Overachieving is a foreign notion to Indiana men’s soccer.
With the Hoosiers primed to make an NCAA record 22nd College Cup appearance against the University of Pittsburgh in Friday night’s semifinal match, you would be hard-pressed to find anyone shocked. But this group, while of course maintaining lofty expectations from the outset of the season, spent months trying to answer damning questions about their potential.
Todd Yeagley — entering his fifth Final Four as head coach — understands better than most what it means to don the Cream and Crimson. He knows that, when the harsh lights flicker on and the cold, late autumn winds roar, the IU trident serves as a motivator; a symbol of the manic drive for greatness that has conquered this journey before.
“Every group that we have, there’s a belief that is part of wearing the jersey,” Yeagley said Monday. “There’s a heck of a lot of pride and responsibility that goes into wearing the jersey and our guys feel that. It’s not a pressure, it’s not a burden, it actually frees them to just know that there’s something really big they’re representing.”
History and tradition loom large over the program. But in this postseason, the Hoosiers haven’t succumbed to it. They took down Maryland in the Big Ten Tournament semifinals a little over a week after the Terrapins negated their chance at the regular season crown. They topped Marshall in the NCAA Sweet 16, perhaps avenging their crushing defeat in the 2020-2021 College Cup finals.
In Friday night’s clash with Pitt, which kicks off at 8:30 p.m. at WakeMed Soccer Park in Cary, North Carolina, the Hoosiers will look to repeat history instead of rewriting it. It was only about a year and a half ago when now senior forward Herbert Endeley’s late match goal sent the Panthers home and propelled Indiana into the national championship.
That was the past, though. Pitt head coach Jay Vidovich, who played for Indiana in 1978, was blunt when talking about the differing circumstances. Rosters have shuffled, coaches have departed and this edition of the matchup will take place in front of thousands of eager spectators as opposed to barren bleachers.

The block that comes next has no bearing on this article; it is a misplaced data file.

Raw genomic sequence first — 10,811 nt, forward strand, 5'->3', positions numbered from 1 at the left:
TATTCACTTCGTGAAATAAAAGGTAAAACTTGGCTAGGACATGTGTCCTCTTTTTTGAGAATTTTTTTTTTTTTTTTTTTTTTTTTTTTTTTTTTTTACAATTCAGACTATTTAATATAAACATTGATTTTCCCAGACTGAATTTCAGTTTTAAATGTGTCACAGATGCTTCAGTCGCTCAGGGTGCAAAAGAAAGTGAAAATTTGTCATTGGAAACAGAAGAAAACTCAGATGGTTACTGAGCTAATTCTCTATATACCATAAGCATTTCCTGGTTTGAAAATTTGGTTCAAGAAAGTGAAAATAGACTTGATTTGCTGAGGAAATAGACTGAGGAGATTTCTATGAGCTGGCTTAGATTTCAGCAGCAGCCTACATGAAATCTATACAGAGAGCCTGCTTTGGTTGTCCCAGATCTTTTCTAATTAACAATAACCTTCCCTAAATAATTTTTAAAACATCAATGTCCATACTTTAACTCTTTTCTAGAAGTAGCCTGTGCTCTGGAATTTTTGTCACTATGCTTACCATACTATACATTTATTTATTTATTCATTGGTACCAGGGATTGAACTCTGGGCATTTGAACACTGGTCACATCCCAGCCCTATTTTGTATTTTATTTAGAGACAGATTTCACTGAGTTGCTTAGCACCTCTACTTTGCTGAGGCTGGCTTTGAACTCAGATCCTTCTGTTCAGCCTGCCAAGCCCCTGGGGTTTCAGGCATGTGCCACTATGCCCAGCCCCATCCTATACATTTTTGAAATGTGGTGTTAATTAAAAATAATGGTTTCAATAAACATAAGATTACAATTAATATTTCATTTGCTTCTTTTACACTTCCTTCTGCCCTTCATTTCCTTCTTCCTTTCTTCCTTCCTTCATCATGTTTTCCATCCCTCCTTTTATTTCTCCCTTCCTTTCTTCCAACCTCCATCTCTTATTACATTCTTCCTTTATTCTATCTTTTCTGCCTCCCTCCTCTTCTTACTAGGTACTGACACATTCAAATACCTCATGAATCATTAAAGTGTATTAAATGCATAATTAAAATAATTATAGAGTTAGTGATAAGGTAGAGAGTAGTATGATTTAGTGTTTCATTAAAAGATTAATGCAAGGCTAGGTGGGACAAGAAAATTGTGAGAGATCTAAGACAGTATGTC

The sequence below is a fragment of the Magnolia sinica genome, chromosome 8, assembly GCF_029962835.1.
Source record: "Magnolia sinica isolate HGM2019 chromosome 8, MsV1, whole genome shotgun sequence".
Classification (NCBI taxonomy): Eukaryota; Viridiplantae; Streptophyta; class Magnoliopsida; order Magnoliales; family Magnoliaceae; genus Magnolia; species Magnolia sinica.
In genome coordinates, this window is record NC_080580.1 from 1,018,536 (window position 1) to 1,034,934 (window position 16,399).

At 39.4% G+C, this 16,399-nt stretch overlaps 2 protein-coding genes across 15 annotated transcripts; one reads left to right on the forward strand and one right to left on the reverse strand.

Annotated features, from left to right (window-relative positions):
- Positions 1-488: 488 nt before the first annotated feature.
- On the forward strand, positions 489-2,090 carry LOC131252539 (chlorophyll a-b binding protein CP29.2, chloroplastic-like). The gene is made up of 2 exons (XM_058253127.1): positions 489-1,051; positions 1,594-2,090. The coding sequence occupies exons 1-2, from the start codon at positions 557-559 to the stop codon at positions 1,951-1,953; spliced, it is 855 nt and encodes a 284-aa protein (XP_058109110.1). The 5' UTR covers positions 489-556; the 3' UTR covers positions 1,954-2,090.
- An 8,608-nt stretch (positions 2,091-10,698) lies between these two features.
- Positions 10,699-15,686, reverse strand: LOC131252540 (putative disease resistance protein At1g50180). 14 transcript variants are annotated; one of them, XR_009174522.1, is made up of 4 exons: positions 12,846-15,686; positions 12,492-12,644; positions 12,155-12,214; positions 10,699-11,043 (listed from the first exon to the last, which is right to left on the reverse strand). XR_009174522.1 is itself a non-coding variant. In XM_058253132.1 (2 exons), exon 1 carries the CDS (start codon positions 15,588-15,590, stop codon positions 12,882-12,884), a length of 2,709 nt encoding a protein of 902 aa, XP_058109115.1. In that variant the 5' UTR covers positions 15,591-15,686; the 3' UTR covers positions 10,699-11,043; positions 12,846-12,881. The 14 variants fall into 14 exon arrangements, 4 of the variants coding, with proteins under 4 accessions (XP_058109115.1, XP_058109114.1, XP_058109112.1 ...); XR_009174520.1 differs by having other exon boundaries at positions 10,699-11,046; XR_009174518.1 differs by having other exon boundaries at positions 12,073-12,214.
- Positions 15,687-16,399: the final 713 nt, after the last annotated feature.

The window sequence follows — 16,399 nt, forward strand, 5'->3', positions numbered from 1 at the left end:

Yeagley knows this isn’t the same situation. Still, he said the explosive and high-powered nature of Vidovich’s side has persisted since their last meeting.
“They have some of the better attackers in the country. The good news is we’ve faced some teams with some similar talent,” Yeagley said. “We’re going to go out really confident. We’re not a stubborn team. We can adapt and evolve and find a way in the end to win. In the end it’s about winning and advancing.”
It’s rather unsurprising that Pitt, who has been one of the more prominent teams in collegiate soccer as of late, has some overlap with the Hoosiers. Indiana senior defender Nyk Sessock transferred from the Panthers after his sophomore campaign.
He was a member of the backline that shutout Pitt in the last match, and he’ll be in the same spot this time around. And just like last time, he’ll be positioned alongside seniors Daniel Munie and Brett Bebej, along with junior Joey Maher.
The group’s chemistry is obvious. It’s clear on the field with constant communication and synchronous movements, and it’s evident in their relationships off the field.
“Nyk came in and immediately gelled well with the team,” Yeagley said. “(He) doesn’t have any hard feelings, he had a good experience at Pitt. He was just looking for a little bit something different, and he’s been really happy here.”
In a postseason that has seen the past and present ferociously collide, attacking play is a facet of the Hoosiers that is slightly different. While playing a sizeable role in previous seasons, redshirt senior forward Ryan Wittenbrink has become the engine of the offense and a bonafide star.
Sophomore attacker Sam Sarver is one of the handful of starters who did not play in the last matchup with Pitt. Despite struggling to find the back of the net throughout most of the season, his desire and effort are magnified week after week.
Though creating danger on the attack is crucial, defending is paramount. In College Cup matches where chances come few and far between, it is often the backlines that are thrust into the spotlight.
“It’s been together. It feeds on each other,” Yeagley said of the previous defensive performances. “It starts up top. Our defending starts with our strikers, and the commitment to take away things from other teams. Always the best compliment you get: ‘well we just didn’t have our game today.’ Typically, Indiana has something to do with that.”
At programs like Indiana’s, the weight of history and the implications that come from the uniform can be overwhelming. On Friday night though, the Hoosiers — in their 50th season — could inch one step closer to writing some history of their own.